Denver officials will now fine short-term rental companies $1,000 for each illegal short-term rental transaction,…
Boulder, like many areas in metro Denver, has an affordability problem. The median home price in Boulder is more than one million. To counteract the steep rise in housing costs, Boulder has started a grand real estate “experiment”. In this experiment, the city just raised fees 250%. How will this impact real estate in Boulder? Will other cities follow through with similar “experiments”?
What is the experiment?
Boulder many years ago created an affordable housing fund. To generate funds for affordable housing, the city created a “linkage fee” for developers. This fee is a flat fee based on the square footage of the proposed development. For example, if a developer were building a ten-thousand-foot warehouse the fee in boulder would be ten dollars a foot. So in this case the developer would pay approximately a hundred thousand dollar linkage fee to the city of Boulder.
In the past Boulder charged twelve dollars per foot for a commercial development. The city council voted to increase this fee to thirty dollars per foot. This is a big change! For example, under the new policy if Google were building its space in Boulder today they would face an affordable housing fee of three million (assuming 100k space at $30/ft fee). This is $1.8 million higher than they paid last year. Remember this fee is on top of already high land and building costs.
Why is this so unique?
Denver recently created a linkage fee which ranges from $0.4 /ft to $1.7/Ft; this is 15 times lower than the new fee in Boulder. Boulder is now the second highest fee in the country just slightly behind Palo Alto (Silicon Valley) at $35/ft.
What is the impact? Basic economics wins
Real Estate like general economics is a zero-sum game. The raising of fees so high will create winners and there will be losers. In this case the winners and losers is not what the city had intended:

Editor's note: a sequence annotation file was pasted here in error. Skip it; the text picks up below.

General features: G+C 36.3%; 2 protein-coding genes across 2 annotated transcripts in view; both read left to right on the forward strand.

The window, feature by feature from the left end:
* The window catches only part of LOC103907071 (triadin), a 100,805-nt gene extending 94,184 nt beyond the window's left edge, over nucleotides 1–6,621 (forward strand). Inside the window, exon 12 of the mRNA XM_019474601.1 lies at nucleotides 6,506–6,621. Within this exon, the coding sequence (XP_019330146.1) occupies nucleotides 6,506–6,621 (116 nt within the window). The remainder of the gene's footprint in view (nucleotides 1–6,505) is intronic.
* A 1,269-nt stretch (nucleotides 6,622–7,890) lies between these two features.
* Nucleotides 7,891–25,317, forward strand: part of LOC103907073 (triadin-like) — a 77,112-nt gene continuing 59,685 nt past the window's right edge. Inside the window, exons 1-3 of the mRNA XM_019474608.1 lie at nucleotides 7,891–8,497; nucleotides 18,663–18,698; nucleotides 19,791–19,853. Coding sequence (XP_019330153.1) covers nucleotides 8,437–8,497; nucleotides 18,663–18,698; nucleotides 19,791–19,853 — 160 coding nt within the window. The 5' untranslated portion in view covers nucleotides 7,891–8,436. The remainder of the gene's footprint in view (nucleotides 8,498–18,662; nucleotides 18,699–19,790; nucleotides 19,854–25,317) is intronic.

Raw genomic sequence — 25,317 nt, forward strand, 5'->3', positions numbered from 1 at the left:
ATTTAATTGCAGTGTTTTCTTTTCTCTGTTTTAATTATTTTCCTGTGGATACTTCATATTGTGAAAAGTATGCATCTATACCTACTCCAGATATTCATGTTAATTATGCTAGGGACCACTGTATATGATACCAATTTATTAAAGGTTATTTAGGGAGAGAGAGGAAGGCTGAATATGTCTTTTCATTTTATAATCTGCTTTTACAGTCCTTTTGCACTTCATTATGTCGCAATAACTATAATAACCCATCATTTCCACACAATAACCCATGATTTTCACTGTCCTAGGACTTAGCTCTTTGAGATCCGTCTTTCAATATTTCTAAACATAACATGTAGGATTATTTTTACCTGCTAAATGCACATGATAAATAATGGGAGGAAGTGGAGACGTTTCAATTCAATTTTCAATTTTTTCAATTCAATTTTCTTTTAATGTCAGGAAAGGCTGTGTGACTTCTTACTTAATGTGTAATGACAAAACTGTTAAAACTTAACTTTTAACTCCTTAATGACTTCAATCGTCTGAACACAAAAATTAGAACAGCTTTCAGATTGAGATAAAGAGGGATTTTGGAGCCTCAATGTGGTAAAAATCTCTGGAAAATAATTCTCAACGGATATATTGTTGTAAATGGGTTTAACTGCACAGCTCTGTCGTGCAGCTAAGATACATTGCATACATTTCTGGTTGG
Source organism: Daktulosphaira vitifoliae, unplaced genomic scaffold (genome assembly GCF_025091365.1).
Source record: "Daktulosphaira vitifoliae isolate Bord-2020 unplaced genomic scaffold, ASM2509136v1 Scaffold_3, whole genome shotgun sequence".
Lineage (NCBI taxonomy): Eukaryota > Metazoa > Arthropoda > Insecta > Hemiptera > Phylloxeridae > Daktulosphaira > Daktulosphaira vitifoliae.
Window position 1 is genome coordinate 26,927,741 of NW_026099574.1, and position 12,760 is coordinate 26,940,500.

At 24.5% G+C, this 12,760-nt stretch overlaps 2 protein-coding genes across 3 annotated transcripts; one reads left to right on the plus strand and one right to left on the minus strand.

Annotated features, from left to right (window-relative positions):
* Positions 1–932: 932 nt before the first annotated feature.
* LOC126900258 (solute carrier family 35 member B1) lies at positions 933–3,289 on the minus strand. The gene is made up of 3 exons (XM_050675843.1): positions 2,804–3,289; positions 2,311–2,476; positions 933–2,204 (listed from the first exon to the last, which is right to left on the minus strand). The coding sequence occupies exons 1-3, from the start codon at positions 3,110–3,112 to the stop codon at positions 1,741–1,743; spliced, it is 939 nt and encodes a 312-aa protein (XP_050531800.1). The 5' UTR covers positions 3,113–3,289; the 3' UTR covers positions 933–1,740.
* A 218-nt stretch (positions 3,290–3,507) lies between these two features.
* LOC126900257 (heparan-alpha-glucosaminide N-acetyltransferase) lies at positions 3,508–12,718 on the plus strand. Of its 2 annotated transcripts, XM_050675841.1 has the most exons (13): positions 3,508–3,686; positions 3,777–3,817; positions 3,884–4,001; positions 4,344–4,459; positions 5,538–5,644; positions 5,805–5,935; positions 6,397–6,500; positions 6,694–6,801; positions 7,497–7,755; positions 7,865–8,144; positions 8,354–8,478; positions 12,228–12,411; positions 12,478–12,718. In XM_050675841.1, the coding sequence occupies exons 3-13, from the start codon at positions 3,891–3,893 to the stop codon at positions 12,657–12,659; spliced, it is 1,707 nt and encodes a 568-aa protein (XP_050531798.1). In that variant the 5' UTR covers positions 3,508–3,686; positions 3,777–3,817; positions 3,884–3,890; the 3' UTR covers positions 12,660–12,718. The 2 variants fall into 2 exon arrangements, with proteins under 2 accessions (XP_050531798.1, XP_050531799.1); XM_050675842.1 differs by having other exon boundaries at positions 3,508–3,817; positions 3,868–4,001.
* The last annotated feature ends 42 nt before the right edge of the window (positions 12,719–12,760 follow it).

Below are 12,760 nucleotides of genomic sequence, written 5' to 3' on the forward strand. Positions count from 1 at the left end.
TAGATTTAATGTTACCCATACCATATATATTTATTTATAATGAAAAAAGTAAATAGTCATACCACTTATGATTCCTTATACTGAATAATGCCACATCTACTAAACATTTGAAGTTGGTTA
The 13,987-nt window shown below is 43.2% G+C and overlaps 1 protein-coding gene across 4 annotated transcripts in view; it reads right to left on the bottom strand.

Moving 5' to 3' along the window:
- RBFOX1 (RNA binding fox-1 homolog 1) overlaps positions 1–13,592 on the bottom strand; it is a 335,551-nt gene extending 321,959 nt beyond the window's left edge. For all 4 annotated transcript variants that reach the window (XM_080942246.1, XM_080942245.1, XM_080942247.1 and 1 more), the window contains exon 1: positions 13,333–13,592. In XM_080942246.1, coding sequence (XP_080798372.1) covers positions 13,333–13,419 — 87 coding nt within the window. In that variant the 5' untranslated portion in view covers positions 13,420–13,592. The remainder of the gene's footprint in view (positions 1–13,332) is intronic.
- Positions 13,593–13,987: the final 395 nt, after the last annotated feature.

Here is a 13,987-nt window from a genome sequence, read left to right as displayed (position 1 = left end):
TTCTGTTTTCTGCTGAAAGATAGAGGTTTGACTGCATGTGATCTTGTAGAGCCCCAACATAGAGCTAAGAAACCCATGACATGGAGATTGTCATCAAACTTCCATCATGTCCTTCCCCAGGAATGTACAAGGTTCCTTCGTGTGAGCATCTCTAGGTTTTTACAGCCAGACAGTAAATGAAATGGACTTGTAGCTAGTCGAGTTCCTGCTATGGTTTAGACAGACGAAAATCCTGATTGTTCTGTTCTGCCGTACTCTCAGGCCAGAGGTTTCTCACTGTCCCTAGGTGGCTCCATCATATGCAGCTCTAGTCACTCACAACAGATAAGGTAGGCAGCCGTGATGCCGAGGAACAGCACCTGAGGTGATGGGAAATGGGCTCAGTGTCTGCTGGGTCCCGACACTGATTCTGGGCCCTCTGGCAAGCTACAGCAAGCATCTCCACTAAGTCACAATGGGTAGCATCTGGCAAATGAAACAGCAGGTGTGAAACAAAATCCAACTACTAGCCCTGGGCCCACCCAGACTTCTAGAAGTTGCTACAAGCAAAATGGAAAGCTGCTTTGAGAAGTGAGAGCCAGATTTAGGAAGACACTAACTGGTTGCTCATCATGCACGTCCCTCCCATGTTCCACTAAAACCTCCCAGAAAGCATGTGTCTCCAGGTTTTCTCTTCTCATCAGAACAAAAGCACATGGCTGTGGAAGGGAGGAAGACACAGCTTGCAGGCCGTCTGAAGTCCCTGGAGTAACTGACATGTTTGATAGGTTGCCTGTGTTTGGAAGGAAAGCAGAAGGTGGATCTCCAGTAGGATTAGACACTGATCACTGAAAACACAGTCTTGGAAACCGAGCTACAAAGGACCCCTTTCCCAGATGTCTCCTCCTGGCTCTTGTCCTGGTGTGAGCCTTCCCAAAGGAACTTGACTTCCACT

Who are the winners?
Anyone who owns property will “win” as property values continue to rise. The new development fee will restrict development making ultra-high end projects the only viable projects that could absorb the cost. Lower/middle income projects will be mothballed due to the huge increase in expenses. This will create more demand for properties as supply is constrained in the market.
Who are the losers?
Anyone who rents commercial or residential real estate. As supply is constrained prices will increase. The increased costs of new development will be passed on to the tenants. Furthermore, with less supply property owners will have more leverage to further increase rents on existing properties as well. Ironically, the biggest loser will be affordable housing. Builders will no longer build affordable housing since the fees make it impossible which will in turn place a higher burden on the subsidized housing fund (which ironically is being funded by developers)
Carrot vs. Stick
I always find it interesting how many cities like Boulder use a big stick to try and “prod” developers into building affordable housing when a carrot could likely accomplish more. The stick approach being used by Boulder will not change the affordable housing situation in Boulder (or anywhere else) as prices to build affordable/market housing is too expensive with the increased development costs. The huge jump in linkage fees is having the opposite effect of what was intended by the city. If Boulder were truly interested in more affordable housing they would take steps to increase density and reduce barriers on developers to focus on housing that fits the market demands. Until the market can work efficiently, affordable housing will remain a gold pot always on the other side of the rainbow that can never be reached.
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Written by Glen Weinberg, COO/ VP Fairview Commercial Lending. Glen has been published as an expert in hard money lending, real estate valuation, financing, and various other real estate topics in the Colorado Real Estate Journal, the CO Biz Magazine, The Denver Post, The Scotsman mortgage broker guide, Mortgage Professional America and various other national publications.
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